In the long back and forth between science and agriculture over the source of antibiotic resistance in humans — Due to antibiotic overuse on farms, or in human medicine? — one question has been stubbornly hard to answer. If antibiotic-resistant bacteria do arise on farms, do they leave the farm and circulate in the wider world? And if they do, how much damage do they do?
A multi-national team of researchers recently published their answers to both questions. Their answer: In Europe, 1,518 deaths and 67,236 days in the hospital, every year, which would not otherwise have occurred.
Their argument (in the open-access journal Emerging Infectious Diseases, published by the US Centers for Disease Control and Prevention), builds on two earlier papers, both published in 2011. One estimated the additional deaths and hospital days incurred in Europe because of infections with drug-resistant staph and E. coli, without exploring the source of the resistance in those bacteria. The second analyzed the resistance genes in human E. coli infections, and compared them with resistance genes found in E. coli recovered from chicken meat being sold in stores (and found them similar to identical).
This new paper uses those pieces of research to create a formula. The terms in the formula are:
- How many illnesses and deaths occurred in the year 2007 as a result of E. coli carrying a specific resistance signature — to third-generation cephalosporins, which include the veterinary drug ceftiofur and the human-use compounds cefixime (for ear infections) and ceftriaxone (for gonorrhea);
- To what degree is there an overlap between third-generation cephalosporin resistance in E. coli (shortened to the acronym G3CREC) in humans and in chickens;
- What proportion of those G3CREC deaths and illnesses can therefore be linked to resistance carried by chickens and chicken meat, and arising from veterinary antibiotic use.
Their answers: In the Netherlands, where some of the earlier work was based and the data on farm antibiotic use is very good, 21 deaths and 908 extra hospital days. In England, 282 deaths and 12,500 extra hospital days. In Germany, 192 deaths and 8,500 extra hospital days; in Turkey, 444 deaths and 19,700 hospital days; and so on. (Their Technical Appendix giving their results in more detail is here.)
The authors say:
We already know that G3CREC is rapidly rising in many countries, and in Europe, the infection rate is likely to have tripled from 2007 to 2012. Globally, billions of chickens receive third-generation cephalosporins in ovo or as day-old chicks to treat E. coli infection, a practice that has resulted in large reservoirs of resistant bacteria. In Canada, this practice has been associated with substantial increases in resistance to third-generation cephalosporins in Salmonella enterica serovar Heidelberg isolates detected in humans. …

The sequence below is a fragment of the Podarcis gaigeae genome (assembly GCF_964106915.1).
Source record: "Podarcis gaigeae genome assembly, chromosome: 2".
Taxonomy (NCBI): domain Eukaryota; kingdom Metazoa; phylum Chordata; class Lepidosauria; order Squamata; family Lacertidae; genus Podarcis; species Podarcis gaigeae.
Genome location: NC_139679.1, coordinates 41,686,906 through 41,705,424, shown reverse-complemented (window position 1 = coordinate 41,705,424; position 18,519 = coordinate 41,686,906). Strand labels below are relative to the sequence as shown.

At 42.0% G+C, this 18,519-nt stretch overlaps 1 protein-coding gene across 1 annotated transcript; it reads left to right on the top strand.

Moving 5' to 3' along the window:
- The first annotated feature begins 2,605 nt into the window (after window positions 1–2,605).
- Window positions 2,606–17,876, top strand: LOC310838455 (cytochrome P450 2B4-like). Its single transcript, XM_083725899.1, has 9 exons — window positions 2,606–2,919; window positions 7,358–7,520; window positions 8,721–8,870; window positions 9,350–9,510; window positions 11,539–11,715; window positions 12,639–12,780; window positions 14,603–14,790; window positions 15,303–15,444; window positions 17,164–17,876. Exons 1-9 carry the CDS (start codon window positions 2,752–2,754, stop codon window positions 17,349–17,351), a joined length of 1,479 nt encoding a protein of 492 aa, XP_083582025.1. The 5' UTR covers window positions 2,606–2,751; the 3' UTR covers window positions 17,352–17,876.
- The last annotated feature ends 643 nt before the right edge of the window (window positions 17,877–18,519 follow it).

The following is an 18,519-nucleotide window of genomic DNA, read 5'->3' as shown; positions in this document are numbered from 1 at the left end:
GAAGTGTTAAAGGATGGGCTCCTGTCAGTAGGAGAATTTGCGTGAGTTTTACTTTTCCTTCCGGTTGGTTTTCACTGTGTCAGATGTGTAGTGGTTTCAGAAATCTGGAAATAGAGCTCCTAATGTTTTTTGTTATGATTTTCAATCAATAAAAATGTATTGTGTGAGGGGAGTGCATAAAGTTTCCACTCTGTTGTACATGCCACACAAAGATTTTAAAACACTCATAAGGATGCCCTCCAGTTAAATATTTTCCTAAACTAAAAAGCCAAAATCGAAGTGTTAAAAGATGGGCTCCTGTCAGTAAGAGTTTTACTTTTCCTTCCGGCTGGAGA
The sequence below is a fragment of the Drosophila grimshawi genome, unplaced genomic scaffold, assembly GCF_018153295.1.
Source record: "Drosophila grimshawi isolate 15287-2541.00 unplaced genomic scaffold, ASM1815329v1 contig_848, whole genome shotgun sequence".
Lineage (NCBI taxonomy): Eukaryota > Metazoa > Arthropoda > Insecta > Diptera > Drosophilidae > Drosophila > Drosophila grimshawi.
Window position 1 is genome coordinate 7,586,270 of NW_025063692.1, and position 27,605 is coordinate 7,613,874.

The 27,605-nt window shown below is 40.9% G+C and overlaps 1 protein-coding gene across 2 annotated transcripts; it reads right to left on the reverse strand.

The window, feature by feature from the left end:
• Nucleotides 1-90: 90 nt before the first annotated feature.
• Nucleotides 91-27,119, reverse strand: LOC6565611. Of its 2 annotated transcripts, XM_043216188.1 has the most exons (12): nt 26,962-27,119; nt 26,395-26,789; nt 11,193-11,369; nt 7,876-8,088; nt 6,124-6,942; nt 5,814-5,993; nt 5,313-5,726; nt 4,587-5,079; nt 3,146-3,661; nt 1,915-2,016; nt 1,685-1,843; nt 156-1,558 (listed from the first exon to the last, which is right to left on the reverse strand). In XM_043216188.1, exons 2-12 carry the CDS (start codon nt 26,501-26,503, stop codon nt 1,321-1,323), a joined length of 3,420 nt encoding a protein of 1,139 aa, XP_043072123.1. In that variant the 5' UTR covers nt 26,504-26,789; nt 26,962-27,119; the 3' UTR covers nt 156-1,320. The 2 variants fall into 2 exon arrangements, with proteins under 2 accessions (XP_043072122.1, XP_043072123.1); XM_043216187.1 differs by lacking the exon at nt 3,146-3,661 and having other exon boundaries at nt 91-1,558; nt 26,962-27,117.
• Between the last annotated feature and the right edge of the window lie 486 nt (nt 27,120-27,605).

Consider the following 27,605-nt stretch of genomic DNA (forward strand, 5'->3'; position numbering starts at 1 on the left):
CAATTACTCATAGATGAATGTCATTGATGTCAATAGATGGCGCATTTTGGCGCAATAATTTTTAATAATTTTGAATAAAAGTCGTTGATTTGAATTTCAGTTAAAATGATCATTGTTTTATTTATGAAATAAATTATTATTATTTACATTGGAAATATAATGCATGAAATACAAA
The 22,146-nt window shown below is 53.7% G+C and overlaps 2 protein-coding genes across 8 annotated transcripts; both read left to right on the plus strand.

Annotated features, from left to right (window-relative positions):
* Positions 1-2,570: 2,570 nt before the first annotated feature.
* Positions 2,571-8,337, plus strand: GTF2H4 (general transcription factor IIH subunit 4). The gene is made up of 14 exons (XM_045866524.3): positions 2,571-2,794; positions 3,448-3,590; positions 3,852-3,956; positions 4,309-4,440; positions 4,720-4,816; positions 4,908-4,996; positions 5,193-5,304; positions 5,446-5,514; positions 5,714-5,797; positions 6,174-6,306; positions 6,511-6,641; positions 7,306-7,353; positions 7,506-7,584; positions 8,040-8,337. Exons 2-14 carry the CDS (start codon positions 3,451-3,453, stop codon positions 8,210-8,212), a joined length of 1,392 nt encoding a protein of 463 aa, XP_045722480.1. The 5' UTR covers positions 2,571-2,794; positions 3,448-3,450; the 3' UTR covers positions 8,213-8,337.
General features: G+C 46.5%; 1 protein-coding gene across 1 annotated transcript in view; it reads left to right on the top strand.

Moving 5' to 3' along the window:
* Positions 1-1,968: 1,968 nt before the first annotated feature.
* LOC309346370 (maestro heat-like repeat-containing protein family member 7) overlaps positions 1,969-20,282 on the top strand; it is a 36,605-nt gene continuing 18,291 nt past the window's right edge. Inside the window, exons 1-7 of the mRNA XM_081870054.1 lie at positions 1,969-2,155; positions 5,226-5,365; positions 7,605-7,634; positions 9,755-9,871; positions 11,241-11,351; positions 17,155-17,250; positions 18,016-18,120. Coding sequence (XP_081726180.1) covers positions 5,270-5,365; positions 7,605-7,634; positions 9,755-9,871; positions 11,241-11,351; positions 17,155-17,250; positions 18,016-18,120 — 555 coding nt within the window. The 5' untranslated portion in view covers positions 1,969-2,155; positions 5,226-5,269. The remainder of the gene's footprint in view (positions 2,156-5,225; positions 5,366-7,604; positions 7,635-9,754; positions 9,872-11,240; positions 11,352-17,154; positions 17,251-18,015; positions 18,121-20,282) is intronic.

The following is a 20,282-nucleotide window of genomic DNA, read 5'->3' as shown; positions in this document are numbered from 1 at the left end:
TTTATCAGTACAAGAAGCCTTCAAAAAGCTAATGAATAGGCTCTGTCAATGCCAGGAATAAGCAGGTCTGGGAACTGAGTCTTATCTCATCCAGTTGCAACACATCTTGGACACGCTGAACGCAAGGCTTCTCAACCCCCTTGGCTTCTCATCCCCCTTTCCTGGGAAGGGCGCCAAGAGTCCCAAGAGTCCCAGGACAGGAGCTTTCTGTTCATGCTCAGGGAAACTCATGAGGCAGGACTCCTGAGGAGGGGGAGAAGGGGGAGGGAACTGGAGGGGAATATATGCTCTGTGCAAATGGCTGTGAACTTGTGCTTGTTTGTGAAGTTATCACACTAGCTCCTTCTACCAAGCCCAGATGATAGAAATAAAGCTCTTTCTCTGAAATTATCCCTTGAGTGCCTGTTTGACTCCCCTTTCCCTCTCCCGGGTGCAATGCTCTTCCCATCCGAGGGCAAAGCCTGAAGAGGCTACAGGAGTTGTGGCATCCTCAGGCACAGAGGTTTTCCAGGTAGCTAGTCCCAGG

The number of avoidable deaths and the costs of health care potentially caused by third-generation cephalosporin use in food animals is staggering. Considering those factors, the ongoing use of these antimicrobial drugs in mass therapy and prophylaxis should be urgently examined and stopped, particularly in poultry, not only in Europe, but worldwide.
It’s important to note that the kind of cephalosporin use in eggs that’s described above was recently banned in the United States by the Food and Drug Administration. What’s not known at this point is whether the resistance that has already been created by long-term cephalosporin use will wither away because the antibiotics are no longer putting evolutionary pressure on bacteria — or whether it will persist, and continue to circulate, because that particular resistance DNA doesn’t cost bacteria anything to hold on to. In England, poultry producers recently agreed to a voluntary ban — but the British nonprofit the Soil Association has research which suggests other farm antibiotics may exert pressure to keep that resistance DNA In circulation.
The authors end their paper with a plea for better data on farm antibiotic use, so that the possible threat to people can be anticipated and predicted. It’s a common plea, and commonly frustrated; in both Europe and the US, agriculture has resisted calls for additional data (most recently in the refusal to mandate additional data-gathering during the reauthorization of the FDA project that gathers it).
Nevertheless, in a counter to this paper, the European ag-industry nonprofit the Responsible Use of Medicines in Agriculture Alliance maintains that the data used by the researchers is incorrect and doesn’t accord with how antibiotics are actually used in poultry production. Their statement, via the journal World Poultry, is here.
Cite: Collignon P, Aarestrup FM, Irwin R, McEwen S. Human deaths and third-generation cephalosporin use in poultry, Europe [letter]. Emerg Infect Dis. 2013 Aug. http://dx.doi.org/10.3201/eid1908.120681
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